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Architecture of Oblivion
Ruins and Historical Consciousness in Modern Russia
The first interdisciplinary study of Russia’s response to ruins
“Andreas Schönle’s Architecture of Oblivion is a fascinating, thoroughly-researched, and important work of scholarship that will be of interest to all students of Russian culture.” —Douglas Smith, Henry M. Jackson School of International Studies, University of Washington
Despite attempts to promote the aesthetics of ruins in Russia, from Catherine the Great’s construction of fake ruins in imperial parks to Josef Brodsky’s elegiac meditations, ruins have never achieved the status they enjoy in Western Europe. If the Soviet Union was notorious for leveling churches, post-Soviet Russia has only intensified the practice of massive destruction and reconstruction. Former Moscow Mayor Yuri Luzhkov enthusiastically promoted the erection of sham replicas of old buildings, thus denying outright the historical and aesthetic value of authentic artifacts. Yet until recently, the Russian landscape was littered with ruins, from those of unfinished or abandoned imperial palaces to the enduring scars of World War II and the dismal results of Soviet and post-Soviet neglect, not to speak of the grandiose sites of derelict industrial plants. Architecture of Oblivion examines the role of ruins in the development of Russia’s historical consciousness from the 18th century to the present. As it explores the political and cultural resonance of specific ruins and their representation in literature and the arts, this important study looks at the ideological reasons for the current disregard for the value of ruins and historical buildings, in particular by political authorities. Schönle reveals how at various junctures in time ruins are perceived to challenge the legitimacy of historical progress and of modernity, and are thus felt to undermine the state. An emphatic mark of Western aesthetic influence, ruins have often become a site of imaginary resistance to official ideology and an invitation to map out alternative visions of history and of statehood. An interdisciplinary study of Russia’s response to ruins has never been attempted, although the topic of ruins has garnered considerable interest in Western Europe and in the United States. This original work from a leading authority on the subject will appeal to historians of Russian culture and thought, literature and art scholars, and general readers interested in ruins or in Russia.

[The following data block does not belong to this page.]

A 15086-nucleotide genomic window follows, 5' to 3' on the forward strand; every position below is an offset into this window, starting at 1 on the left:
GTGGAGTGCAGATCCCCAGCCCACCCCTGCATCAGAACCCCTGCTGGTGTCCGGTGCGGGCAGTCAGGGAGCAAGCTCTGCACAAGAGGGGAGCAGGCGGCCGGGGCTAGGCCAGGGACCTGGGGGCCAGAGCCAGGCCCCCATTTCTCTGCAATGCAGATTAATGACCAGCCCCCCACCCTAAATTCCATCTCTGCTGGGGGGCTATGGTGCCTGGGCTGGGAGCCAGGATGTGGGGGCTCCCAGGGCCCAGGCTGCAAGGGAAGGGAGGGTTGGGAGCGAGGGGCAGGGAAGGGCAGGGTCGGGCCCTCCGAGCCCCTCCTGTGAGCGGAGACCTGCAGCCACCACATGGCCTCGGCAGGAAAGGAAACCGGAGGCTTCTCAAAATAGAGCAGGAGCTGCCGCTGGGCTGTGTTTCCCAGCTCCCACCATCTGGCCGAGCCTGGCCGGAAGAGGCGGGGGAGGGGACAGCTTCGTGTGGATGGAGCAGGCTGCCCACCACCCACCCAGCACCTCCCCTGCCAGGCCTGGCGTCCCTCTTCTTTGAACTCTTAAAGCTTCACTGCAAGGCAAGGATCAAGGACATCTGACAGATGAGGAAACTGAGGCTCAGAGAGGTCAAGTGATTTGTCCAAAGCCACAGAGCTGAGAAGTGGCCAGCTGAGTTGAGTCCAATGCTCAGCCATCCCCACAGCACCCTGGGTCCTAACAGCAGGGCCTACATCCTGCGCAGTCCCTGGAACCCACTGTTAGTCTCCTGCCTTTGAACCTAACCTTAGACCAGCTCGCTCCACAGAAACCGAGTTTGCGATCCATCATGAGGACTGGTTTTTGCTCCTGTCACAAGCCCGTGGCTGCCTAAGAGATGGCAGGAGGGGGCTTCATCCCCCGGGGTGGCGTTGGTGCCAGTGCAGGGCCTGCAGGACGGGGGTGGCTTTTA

(2011)28 illus., 298 pages
Andreas Schönle is Professor of Russian at Queen Mary University of London and author of The Ruler in the Garden: Politics and Landscape Design in Imperial Russia.
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